Committee calls for urgent changes to support disadvantaged pupils
9 October 2015
The Public Accounts Committee (PAC) publishes report on funding for disadvantaged pupils, its third report of 2015-16.
- Report: Funding for disadvantaged pupils
- Report: Funding for disadvantaged pupils (PDF 203KB)
- Inquiry: Funding for disadvantaged pupils
- Public Accounts Committee
Meg Hillier MP, Chair of PAC, today called for a step change in supporting pupils from disadvantaged backgrounds who risk losing out if the early success of the Pupil Premium is not spread more widely.
"We all know how important it is to give children the best possible start in life, and the vital role their education plays in this. There is a clear link between poor academic performance and lower wages or unemployment in later years. A cornerstone of education policy should be to provide effective tools to close the ‘attainment gap' that sees poverty pass down through generations.
The Pupil Premium was launched with the aim of improving academic outcomes for disadvantaged pupils. While the Department for Education has demonstrated the potential of this investment, more must be done if that potential is to be fully realised. Figures show there has been some narrowing of the attainment gap but results have been uneven. More joined-up thinking is required. It is clearly in children's best interests that weaker schools learn from successes elsewhere and new measures are needed to ensure this happens.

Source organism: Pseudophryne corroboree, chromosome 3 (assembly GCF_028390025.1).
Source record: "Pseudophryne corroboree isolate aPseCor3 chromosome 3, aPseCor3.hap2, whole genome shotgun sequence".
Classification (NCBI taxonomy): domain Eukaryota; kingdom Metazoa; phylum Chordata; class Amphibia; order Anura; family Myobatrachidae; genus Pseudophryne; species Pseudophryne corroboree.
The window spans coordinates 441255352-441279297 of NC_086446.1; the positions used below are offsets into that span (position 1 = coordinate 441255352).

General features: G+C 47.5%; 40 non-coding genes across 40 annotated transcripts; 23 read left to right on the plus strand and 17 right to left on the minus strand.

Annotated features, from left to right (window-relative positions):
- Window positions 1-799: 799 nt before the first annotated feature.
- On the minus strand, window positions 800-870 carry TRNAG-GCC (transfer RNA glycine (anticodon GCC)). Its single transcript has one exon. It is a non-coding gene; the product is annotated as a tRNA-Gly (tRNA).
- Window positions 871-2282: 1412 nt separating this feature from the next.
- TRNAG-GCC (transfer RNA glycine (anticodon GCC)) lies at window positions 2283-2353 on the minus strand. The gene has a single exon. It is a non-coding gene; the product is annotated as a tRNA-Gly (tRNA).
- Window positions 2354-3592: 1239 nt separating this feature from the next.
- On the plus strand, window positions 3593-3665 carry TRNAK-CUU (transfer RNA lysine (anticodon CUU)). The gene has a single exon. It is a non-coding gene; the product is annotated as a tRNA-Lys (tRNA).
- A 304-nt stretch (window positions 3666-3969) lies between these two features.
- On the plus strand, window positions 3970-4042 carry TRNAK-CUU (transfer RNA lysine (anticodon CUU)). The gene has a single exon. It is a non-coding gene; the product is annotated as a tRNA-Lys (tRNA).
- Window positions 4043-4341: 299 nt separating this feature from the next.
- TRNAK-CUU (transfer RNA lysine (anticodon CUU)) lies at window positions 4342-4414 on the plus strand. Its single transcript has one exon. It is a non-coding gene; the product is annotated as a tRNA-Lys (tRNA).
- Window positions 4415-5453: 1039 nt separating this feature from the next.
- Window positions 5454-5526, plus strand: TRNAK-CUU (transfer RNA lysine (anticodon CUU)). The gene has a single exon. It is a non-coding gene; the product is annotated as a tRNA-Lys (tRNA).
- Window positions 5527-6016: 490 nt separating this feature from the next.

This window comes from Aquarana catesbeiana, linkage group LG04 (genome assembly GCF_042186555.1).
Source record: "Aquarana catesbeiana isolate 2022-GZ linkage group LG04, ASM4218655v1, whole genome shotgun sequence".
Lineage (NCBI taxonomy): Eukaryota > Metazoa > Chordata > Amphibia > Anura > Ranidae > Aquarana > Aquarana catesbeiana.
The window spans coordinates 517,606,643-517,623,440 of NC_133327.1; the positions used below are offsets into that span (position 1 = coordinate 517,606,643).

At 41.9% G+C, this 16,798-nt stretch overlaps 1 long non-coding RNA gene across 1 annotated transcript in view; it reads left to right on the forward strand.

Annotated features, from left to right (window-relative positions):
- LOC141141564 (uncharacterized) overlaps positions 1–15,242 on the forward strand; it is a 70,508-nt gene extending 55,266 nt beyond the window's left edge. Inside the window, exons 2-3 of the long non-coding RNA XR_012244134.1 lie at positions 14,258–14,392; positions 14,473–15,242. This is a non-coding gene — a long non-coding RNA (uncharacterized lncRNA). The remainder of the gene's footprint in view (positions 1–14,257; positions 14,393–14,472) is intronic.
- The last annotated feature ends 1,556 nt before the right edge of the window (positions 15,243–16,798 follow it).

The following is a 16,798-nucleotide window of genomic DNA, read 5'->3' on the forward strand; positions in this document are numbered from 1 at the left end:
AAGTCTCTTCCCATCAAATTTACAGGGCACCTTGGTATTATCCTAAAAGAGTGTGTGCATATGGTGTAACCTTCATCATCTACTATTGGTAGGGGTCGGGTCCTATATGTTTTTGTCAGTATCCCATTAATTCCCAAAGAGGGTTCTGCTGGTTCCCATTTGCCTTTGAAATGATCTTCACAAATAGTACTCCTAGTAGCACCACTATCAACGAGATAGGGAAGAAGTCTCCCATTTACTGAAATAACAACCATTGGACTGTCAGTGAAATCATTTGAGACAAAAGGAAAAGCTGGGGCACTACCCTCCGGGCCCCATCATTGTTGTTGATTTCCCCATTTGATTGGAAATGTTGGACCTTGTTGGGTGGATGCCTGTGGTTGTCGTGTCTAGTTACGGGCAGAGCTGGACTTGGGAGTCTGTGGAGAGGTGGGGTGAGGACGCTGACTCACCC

Urgent steps must be taken to establish benchmarks for effectiveness and ensure best practice – where evidence shows Pupil Premium spending and implementation is working – is followed across the sector. There needs to be a better understanding of why disadvantaged pupils from different backgrounds can perform so differently; similarly, the Department should clarify the options open to schools where parental disengagement is seen as an obstacle to improvement.
The Committee is very concerned the roll-out of Universal Credit will make it harder to identify children eligible to benefit from the Pupil Premium – and indeed, the Department admits it still has no plan in place to address this. We are therefore asking for an update on its progress within six months.
We also want to see a clear timetable for the Department to review the schools' funding formula which, at present, sees some schools receive about £3,000 a year more than others per disadvantaged pupil.
Without progress on these points, the Public Accounts Committee does not believe disadvantaged pupils across the country can receive full value from Pupil Premium investment. That could mean many children it is designed to help will miss out on potentially life-changing benefits at a crucial stage in their development."
Poor academic performance affecting later life
Around 2 million (29%) of the 7 million children aged between 4 and 16 in publicly-funded schools in England come from disadvantaged backgrounds. Such pupils tend to perform poorly in public examinations relative to other pupils. As poor academic performance is associated with lower wages and higher unemployment in adulthood, this "attainment gap" for disadvantaged pupils is a key way in which poverty is transmitted from one generation to the next.
The Pupil Premium
In 2011, the Department for Education (the Department) announced new funding for schools, the Pupil Premium, which specifically aims to improve outcomes for disadvantaged children. Between 2011-12 and the end of 2014-15, the Department had distributed some £6.0 billion of Pupil Premium funding to schools.